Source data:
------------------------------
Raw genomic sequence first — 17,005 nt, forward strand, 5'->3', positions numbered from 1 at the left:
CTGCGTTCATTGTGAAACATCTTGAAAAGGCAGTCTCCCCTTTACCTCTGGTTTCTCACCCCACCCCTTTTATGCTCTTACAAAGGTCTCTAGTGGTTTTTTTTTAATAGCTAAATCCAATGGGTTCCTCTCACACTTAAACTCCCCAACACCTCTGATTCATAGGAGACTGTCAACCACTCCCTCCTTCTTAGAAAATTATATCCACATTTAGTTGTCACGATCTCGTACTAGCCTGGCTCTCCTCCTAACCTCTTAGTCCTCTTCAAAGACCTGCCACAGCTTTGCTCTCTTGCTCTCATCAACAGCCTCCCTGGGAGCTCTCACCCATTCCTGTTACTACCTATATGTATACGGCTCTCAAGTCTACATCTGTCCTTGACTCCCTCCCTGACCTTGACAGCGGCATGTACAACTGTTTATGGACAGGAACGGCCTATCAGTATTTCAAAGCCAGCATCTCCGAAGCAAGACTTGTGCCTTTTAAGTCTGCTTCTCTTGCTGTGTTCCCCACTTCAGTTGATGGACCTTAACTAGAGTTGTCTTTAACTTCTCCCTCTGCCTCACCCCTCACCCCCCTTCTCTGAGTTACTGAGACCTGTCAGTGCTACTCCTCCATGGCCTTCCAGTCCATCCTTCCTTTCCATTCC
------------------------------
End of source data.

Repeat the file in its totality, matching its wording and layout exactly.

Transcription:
Raw genomic sequence first — 17,005 nt, forward strand, 5'->3', positions numbered from 1 at the left:
CTGCGTTCATTGTGAAACATCTTGAAAAGGCAGTCTCCCCTTTACCTCTGGTTTCTCACCCCACCCCTTTTATGCTCTTACAAAGGTCTCTAGTGGTTTTTTTTTAATAGCTAAATCCAATGGGTTCCTCTCACACTTAAACTCCCCAACACCTCTGATTCATAGGAGACTGTCAACCACTCCCTCCTTCTTAGAAAATTATATCCACATTTAGTTGTCACGATCTCGTACTAGCCTGGCTCTCCTCCTAACCTCTTAGTCCTCTTCAAAGACCTGCCACAGCTTTGCTCTCTTGCTCTCATCAACAGCCTCCCTGGGAGCTCTCACCCATTCCTGTTACTACCTATATGTATACGGCTCTCAAGTCTACATCTGTCCTTGACTCCCTCCCTGACCTTGACAGCGGCATGTACAACTGTTTATGGACAGGAACGGCCTATCAGTATTTCAAAGCCAGCATCTCCGAAGCAAGACTTGTGCCTTTTAAGTCTGCTTCTCTTGCTGTGTTCCCCACTTCAGTTGATGGACCTTAACTAGAGTTGTCTTTAACTTCTCCCTCTGCCTCACCCCTCACCCCCCTTCTCTGAGTTACTGAGACCTGTCAGTGCTACTCCTCCATGGCCTTCCAGTCCATCCTTCCTTTCCATTCC